Academic journal article Journal of the Royal Anthropological Institute

The Development of Meaning: Ontogeny and Culture

Academic journal article Journal of the Royal Anthropological Institute

The Development of Meaning: Ontogeny and Culture

Article excerpt

This article is prompted by a sequence of contributions to this Journal which have been concerned to close the gaps between biology and social anthropology.(1) The nature-culture opposition remains 'the very matrix of Western metaphysics' (Benoist 1973: 20) and to the extent that it defines the division of academic labour, it has become a fundamental obstacle to communication between the natural sciences and the humanities. If any discipline can straddle the gap it should be anthropology, with its four classic sub-fields extending from biology to linguistics. But the schism runs deeply through anthropology itself: the old debates about society and culture have hardened into divergent ideologies of materialism and idealism, and in some academic institutions a partitioning of the subject between science and the humanities is already under way.(2)

In a premature 'choice' characteristic of the 'two cultures' in our society, my own formal education in science ended when I was fourteen years old. As I struggle to make sense of how the temporalities of evolution, human history and the mundane rhythms of our individual lives are interconnected, I am painfully aware that the biology I need to know is separated from the social science I have learned by everything from vocabulary to 'causal structures' (Boyer 1994: 296; Lerner & Hultsch 1983: 46). Anyone seeking to bridge the nature-culture gap, whether in the spirit of amity or conquest, must certainly be bold (Midgley 1995: xiii). The ideological brickbats fly: the natural scientists are castigated for their determinism, for subjecting the human spirit to biologistic 'constraints' of their own devising, for saddling men and women with unattractive 'evolutionary tasks' (see Lancaster 1985: 10), and for urging an imperial thrust of the 'cold, clear Apollonian method' (Wilson 1978: 10) of a reductive science into social complexity. The critical faction in anthropology urges disengagement: students of culture, says Sahlins, need take little interest in biology, beyond recognizing that it places 'a set of natural limits on human functioning' and 'puts at the disposition of culture a set of means for the construction of a symbolic order' (Sahlins 1976: 66). Such dismissive attitudes are ridiculed by natural scientists, who see the interpretation of culture as vacuously detached from the 'real world', bogged down in aimless relativism, and in imminent danger of disappearing into its own subjective reflections. They would argue that relativism rests on tacit acceptance of bio-universals (mating, infant dependency, male dominance, and so forth) without which cultural specificity itself would have little meaning.(3) With the recognition that variation, as cultural anthropology's most distinctive concern, has been 'grossly exaggerated' (Bloch 1991: 184-5), many anthropologists feel, once again, the need to regard human beings as something more than 'Blank Paper' (Midgley 1995: 3-4) on which infinitely diverse meanings can be inscribed. Meanwhile, biologists who acknowledge the potency of human social systems seek a similar rapprochement: 'Our behaviour is caused neither by biology nor by culture, because we are a product of both' (Hinde 1991: 604).(4)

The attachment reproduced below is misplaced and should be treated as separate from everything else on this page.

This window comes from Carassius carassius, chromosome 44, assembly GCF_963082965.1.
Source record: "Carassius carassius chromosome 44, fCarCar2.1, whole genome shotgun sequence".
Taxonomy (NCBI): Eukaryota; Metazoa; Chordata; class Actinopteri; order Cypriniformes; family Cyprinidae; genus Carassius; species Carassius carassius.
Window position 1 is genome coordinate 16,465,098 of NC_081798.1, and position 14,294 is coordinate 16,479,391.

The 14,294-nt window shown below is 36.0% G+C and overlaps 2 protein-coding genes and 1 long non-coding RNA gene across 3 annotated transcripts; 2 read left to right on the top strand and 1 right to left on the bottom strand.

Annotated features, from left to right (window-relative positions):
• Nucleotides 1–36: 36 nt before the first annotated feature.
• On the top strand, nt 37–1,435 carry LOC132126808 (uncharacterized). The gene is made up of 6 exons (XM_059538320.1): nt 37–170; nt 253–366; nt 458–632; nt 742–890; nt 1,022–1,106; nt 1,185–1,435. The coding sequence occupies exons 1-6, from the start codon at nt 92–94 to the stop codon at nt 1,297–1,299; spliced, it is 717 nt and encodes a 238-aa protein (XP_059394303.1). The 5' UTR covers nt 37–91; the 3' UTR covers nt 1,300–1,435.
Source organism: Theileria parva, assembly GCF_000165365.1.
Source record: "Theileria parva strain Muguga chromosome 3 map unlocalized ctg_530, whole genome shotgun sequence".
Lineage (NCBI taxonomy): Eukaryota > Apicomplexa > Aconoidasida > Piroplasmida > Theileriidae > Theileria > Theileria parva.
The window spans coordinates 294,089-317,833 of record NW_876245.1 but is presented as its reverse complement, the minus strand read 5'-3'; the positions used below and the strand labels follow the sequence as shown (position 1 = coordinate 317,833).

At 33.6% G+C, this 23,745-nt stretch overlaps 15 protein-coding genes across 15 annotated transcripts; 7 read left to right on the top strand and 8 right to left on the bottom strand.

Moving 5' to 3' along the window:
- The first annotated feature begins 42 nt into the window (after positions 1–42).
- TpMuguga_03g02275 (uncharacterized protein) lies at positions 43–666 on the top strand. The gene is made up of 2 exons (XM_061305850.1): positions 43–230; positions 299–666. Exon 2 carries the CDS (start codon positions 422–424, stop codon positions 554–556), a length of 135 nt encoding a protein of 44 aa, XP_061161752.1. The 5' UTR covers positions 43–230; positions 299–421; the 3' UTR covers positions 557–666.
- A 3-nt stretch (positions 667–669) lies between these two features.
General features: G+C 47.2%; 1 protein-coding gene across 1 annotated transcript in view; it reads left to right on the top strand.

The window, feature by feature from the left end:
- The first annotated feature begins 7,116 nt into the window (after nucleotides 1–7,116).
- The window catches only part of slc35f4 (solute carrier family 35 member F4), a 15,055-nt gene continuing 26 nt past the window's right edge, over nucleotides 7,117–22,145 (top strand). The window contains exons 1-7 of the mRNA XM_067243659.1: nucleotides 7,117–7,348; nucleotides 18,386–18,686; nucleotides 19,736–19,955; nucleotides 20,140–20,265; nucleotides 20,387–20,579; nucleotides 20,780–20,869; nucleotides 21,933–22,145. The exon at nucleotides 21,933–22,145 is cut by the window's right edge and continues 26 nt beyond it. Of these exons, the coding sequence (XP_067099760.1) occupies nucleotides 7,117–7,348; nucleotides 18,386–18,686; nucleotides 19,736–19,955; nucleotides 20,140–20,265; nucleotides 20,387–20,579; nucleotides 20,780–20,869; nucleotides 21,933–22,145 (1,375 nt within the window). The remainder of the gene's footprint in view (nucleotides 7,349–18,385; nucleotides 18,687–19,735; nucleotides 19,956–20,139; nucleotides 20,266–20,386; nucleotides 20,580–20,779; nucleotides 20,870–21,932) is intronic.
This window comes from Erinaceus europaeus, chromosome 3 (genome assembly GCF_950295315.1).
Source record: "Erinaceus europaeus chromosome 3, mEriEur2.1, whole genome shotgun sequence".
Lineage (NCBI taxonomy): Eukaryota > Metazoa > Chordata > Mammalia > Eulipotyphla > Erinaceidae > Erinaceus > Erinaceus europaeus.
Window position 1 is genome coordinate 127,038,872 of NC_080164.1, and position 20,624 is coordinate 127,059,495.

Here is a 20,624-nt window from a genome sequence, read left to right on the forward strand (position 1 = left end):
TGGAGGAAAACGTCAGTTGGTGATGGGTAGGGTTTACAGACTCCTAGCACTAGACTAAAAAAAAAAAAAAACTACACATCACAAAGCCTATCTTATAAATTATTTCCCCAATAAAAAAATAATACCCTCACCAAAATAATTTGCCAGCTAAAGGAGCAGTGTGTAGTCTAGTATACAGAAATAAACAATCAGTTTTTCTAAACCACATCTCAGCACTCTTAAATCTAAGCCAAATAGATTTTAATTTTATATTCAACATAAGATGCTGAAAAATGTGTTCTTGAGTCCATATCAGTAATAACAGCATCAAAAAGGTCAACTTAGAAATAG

So far, attempts at synthesis have been cast very much within the Darwinian framework, emphasizing codetermination in biological and cultural evolution.(5) These efforts are dogged by the qualitative difference between physical structures ('nature') and the structures of ideas ('cultures'), and by formidable conceptual problems of time and scale: the need to make immense speculative leaps from microbiology to macrosociology, and to reconcile the very gradual evolution of our species and the vertiginous speed of cultural change (see Klein 1989: 344; Stini 1991: 208). There is a vast analytical gap between the cultural diversity of today's human populations and assumptions about the singular genetic constitution of 'modern man' in an 'Environment of Evolutionary Adaptedness' (see Symons 1995: 85) some 50-100,000 years ago (Kitahara 1991; Klein 1989: 34). …

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